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dverselogoWelcome to Open Link Night here at dVerse Poets Pub. I’m Joe Hesch and I’ll be you’re virtual maitre d‘, bartender, and busboy for tonight’s get-together. Today’s special, as always, is Poetry, and you’re each the chef, the vintner, the moonshiner and patron. We are strange sort of farmer’s market-cum-ginmill of art around here.

I’m writing this intro flat on my back on January 31, my fourth day of flu-forced bed rest, so please bear with any off-the-rails incoherence. Of course, with the way I write, many may not notice the difference.

I looked back at the initial paragraph of today’s OLN introduction and noticed all the many roles we play, as poets and writers in this modern world of instantaneous dissemination of our work. Heck, we can even be our own publishers of we can find the time between the inspiration gathering, drafting, polishing, posting, and social media sharing. Oh, yeah, I forgot about all that mucky real life stuff, too.

I pondered how it used to be–before all this Internety stuff–how it used to be for a poet. The front end of the process was essentially the same. Humans have always had an infinite capacity to dive deep within, as well as temporarily leave their mortal husks, to find and interpret the physical and emotional of their own worlds.

And in most cases, they would inscribe their thoughts and impressions into something horrible or beautiful, or any flavor in between, couplets and verses, sonnets and odes, brilliantly rhymed and viscerally ragged pen-on-paper expressions of self they called poetry.

And that was that.

Oh, some would share them with loved ones in letters or in readings in front of the fire some winter night. Others would be brave or crazy enough to send them to some journal in the hope that an editor might think as well of their efforts as Mum and Auntie Anita did and publish them. Even fewer would gather their treasured poems and post them to one of the not-very-many publishers of verse in hope of sharing their work on a grand scale. And some, like Walt Whitman, would do it all himself.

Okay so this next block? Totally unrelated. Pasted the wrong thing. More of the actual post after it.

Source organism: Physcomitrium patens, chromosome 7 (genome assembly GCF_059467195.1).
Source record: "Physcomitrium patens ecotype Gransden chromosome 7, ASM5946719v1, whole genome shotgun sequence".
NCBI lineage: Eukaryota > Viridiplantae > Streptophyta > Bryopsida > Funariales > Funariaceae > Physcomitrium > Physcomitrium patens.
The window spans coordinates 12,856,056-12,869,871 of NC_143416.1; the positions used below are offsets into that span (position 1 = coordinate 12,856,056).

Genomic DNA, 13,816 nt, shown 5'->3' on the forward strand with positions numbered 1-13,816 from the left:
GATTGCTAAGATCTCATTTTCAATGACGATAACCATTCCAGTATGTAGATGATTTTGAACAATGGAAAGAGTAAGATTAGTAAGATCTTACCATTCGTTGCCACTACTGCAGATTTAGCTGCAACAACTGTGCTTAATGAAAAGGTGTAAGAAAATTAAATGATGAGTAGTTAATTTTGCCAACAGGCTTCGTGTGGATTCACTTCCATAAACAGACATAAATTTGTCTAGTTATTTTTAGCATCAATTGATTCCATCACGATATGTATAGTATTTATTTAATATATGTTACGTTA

With the advent of the Internet age, we have all become our own Whitmans, I guess. Which is why, I believe, old Walt is perhaps the patron saint of we who gather here tonight to share our poems with a few friends and, potentially, a whole universe of readers.

Maybe we’re not so different from our poetic forebears after all. We many writers of verse and prose just have a more direct route to the world. Despite all the numbers of people plying this life or avocation, we are very lucky to be living and writing in such times, my friends.

Now, enough of my fevered rambling. What’ll ya have and whaddaya bringing to the market tonight, poet? Here’s how you can share:

• Link in your OLN poem – one per blog, please – by clicking on the Mr.Linky button just below and cutting and pasting in your link.
• Don’t forget to let your readers know where you’re linking up and encourage them to participate by including a link to dVerse in your blog post.
• Visit as many other poems as you like, commenting as you see fit. This is where you get to express yourself about this poet’s work.
• Spread the word about our work. Feel free to tweet and share on the social media of your choice.